Originally when I wrote that last paragraph, I was going to say “I failed,” but I changed my mind. Today, you’ll just get a list of what inspires me. Or at least, that’s what I’m inspired to post today.

Trees — Yes, they’re the primary reason I hike. Sure, staring off the edge of a cliff and seeing for miles over the tops of the Blue Ridge Mountains is nice, but any time I’m hiking through a grove of trees, I’m excited. (Maybe not so much during Atlanta’s pollen season.) And even though most of my publishing is done online these days, I have a deep personal relationship with paper. Anything I write has to be worth the trees that were pulped to print it. (Or the energy used to power the server that hosts it.) Many a time there had been when I realised that I didn’t want to explain to the ghost of a grove of trees that it died so I could print something I didn’t proofread, or edit properly, or didn’t work on hard enough.

Writers — My blog roll lists a few that I like. One in particular published my work when no one else would (you can decide for yourself whether that’s good or bad) in addition to making sure my reading list is never boring, and one was inspired by me to embark in a blog project and in turn inspired me (read:  guilt-forced me) into sucking it up and bringing this blog back on line and up to date. But I’m not plugging them this time. This time, I want to say that seeing anyone writing anything inspires me (yup, I mean guilt-forces me, again) to pull out my notebook or laptop or tablet or bar napkins, or even just ask my pub companion to hold really still while I write on his or her back. Yes, even the ‘WRITERS’ who populate coffee shops (not often on the business side of the counter… that’s where you’ll find those writers and artists who actually write and, err, art) and proclaim to all unwilling to tune them out that they will rework the very definition of fiction… once they get past page 51, at least, or such petty bourgeois concerns like ‘plot’ and ‘character’ and ‘holding the reader’s interest… even they inspire me. Even if what they’re creating is less written fiction and more oral storytelling tradition about how they too will be a great writer someday, they are creating.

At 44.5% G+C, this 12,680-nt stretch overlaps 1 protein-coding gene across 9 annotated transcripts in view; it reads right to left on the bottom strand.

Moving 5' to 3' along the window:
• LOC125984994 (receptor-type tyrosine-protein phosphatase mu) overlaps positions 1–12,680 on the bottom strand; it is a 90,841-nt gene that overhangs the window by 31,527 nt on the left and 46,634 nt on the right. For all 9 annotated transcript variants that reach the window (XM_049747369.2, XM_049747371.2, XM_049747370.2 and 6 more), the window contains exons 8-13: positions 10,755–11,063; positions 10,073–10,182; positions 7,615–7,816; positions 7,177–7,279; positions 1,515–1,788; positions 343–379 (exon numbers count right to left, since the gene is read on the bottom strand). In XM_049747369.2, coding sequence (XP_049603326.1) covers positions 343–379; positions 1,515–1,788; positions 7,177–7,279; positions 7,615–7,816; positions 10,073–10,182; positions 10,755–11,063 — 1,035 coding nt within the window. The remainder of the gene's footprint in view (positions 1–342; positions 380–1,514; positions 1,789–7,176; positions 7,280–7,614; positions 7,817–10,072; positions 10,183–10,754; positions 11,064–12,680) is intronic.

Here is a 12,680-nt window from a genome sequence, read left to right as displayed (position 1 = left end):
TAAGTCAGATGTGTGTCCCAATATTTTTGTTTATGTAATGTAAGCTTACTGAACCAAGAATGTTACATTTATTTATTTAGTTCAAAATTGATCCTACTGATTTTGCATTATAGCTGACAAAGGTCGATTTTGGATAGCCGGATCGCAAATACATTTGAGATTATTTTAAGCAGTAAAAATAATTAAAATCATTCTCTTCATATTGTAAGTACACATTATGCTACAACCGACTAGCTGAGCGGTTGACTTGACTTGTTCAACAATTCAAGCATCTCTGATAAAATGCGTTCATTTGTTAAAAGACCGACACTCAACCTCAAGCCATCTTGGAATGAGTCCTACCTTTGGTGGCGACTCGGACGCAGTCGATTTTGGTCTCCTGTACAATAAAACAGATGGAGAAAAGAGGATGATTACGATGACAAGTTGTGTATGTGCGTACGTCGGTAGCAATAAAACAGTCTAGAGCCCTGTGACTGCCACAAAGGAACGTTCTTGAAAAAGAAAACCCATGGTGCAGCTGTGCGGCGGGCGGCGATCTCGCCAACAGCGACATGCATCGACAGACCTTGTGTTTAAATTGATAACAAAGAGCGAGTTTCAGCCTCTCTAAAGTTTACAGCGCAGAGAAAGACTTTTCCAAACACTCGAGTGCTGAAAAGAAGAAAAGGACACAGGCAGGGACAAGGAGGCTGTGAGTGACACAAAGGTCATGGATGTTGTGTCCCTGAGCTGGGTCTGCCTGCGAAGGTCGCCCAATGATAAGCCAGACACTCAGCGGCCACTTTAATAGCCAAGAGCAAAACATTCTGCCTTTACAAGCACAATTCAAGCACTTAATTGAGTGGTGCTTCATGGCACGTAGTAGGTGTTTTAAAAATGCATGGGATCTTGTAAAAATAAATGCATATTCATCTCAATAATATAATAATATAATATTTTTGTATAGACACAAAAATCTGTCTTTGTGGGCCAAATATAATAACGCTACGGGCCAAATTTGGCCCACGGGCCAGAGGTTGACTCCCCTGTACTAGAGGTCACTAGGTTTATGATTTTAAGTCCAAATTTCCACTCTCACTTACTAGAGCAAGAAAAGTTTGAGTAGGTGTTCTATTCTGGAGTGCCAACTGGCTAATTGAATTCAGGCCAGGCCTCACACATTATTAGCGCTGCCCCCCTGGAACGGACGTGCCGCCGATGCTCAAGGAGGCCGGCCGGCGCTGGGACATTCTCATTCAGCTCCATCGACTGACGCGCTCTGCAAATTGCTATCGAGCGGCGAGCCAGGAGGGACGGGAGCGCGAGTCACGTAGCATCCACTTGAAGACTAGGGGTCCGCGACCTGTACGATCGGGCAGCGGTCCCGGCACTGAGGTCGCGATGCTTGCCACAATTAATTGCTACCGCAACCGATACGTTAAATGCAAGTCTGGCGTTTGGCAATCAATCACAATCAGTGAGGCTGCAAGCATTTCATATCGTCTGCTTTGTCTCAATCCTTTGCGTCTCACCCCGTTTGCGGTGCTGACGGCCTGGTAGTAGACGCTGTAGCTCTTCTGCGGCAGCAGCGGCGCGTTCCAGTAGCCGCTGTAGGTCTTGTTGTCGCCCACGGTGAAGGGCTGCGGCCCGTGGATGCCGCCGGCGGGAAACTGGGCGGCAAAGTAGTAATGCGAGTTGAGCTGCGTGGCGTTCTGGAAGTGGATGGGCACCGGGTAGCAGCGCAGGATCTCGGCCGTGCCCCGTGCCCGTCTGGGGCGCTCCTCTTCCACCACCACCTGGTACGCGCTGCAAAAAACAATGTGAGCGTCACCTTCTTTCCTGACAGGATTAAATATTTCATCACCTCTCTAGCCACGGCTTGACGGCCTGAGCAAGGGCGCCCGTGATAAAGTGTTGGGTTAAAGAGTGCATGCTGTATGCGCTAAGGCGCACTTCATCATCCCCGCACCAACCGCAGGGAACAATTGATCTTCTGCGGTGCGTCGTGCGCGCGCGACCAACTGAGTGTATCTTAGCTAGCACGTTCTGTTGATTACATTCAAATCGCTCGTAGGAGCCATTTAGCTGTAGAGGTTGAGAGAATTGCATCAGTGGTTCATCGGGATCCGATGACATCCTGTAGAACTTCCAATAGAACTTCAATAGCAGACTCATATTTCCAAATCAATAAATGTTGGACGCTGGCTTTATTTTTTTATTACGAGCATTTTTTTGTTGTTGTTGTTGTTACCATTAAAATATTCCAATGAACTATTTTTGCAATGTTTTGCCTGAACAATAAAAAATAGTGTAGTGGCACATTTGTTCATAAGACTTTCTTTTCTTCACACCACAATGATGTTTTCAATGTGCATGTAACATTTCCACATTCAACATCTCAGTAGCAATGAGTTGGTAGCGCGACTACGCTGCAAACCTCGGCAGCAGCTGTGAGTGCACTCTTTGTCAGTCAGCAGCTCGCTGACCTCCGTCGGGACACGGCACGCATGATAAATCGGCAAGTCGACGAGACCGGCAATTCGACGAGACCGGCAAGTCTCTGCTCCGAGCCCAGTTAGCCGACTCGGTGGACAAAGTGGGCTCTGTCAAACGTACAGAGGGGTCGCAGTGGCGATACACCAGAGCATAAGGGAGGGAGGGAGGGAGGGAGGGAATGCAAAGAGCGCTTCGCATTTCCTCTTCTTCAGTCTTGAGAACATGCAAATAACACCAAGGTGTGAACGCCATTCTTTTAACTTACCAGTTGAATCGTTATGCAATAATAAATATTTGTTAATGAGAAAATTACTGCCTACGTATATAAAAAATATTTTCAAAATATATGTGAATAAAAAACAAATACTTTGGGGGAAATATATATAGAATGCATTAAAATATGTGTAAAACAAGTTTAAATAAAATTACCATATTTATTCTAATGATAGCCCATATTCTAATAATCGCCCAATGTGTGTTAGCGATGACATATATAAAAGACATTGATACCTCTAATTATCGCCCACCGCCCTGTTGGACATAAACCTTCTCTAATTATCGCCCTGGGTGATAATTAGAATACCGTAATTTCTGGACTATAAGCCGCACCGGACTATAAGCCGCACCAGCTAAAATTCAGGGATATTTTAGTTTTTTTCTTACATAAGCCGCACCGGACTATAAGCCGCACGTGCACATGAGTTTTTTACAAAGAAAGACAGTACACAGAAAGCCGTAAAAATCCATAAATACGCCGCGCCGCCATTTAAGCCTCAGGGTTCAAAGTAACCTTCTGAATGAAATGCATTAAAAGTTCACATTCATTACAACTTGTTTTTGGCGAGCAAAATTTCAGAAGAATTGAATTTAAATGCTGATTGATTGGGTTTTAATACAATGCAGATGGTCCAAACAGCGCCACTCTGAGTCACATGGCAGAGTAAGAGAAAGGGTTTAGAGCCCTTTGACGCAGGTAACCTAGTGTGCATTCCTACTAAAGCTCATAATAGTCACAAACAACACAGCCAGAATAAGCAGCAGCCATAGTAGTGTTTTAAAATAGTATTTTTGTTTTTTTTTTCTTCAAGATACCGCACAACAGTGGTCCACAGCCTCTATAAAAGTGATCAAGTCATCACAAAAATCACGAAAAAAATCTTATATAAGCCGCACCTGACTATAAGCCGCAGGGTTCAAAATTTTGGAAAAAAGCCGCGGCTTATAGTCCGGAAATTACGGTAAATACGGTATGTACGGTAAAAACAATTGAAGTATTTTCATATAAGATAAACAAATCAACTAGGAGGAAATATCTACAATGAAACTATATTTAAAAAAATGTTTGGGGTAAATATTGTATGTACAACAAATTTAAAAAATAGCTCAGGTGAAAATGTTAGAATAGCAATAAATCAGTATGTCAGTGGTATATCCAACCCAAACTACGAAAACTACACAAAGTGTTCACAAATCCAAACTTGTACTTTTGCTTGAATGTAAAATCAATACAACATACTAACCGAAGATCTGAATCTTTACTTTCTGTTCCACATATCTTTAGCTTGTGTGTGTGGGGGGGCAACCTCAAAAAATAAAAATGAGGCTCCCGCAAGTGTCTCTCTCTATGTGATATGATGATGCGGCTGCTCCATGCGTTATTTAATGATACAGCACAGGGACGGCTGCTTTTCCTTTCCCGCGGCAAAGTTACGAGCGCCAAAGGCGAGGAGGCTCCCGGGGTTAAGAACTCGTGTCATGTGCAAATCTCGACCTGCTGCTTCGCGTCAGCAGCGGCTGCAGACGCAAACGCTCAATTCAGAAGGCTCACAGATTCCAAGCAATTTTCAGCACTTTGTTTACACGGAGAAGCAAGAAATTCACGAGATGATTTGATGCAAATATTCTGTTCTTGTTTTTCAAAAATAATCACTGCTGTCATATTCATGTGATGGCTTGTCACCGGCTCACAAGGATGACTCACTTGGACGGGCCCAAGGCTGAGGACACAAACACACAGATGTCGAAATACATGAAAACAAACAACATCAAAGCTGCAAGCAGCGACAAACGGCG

Food — Rather, the preparing of food. Sometimes when I’m blocked I will walk about with a notepad, bereft of words but begging me to be able to put something down. Sometimes I’ll play with the cat, or walk the dog. Or walk the cat, which leads to confusion all around. Sometimes I’ll chew on my pen, hoping that I can squeeze the words out of my head, down the ink barrel, and onto my paper. But few things are able to really push me past that point of being unable to write like not being able to write, even if it is for only twenty or thirty minutes while I chop the onions and garlic and broccoli and garlic (never is there ever too much garlic). Sometimes I’ll even eat what I cook. And yes, sometimes I just can’t keep the words in and I’ll run madly from the range top to my table and start scrawling my ideas down with a wooden spoon lately used to stir something that will definitely leave a stain before realizing that the pen the cat knocked off the table when she jumped up there to get away from the dog who ran into the kitchen because someone was making noise in there and that someone just possibly might be able to give her some of that food, or perhaps all of it… perhaps that pen will work better, and I grab it and write down whatever it was that hit me. Often it’s only slightly more lucid than the notes I jot down between dreams (last week I sent a text message to myself that says ‘Your mission is to rescue your Uncle from Computer Rehab…’ Any ideas what the hell that means?) but it doesn’t matter, because in the process of creating sustenance for my belly (and entertainment for the pets) I almost invariably create sustenance for my head. Or my Muse’s head, maybe.

Maybe when I get home I will post a few quotes and sound bites, but really, what good is Inspiration Tuesday if I don’t talk about inspiration?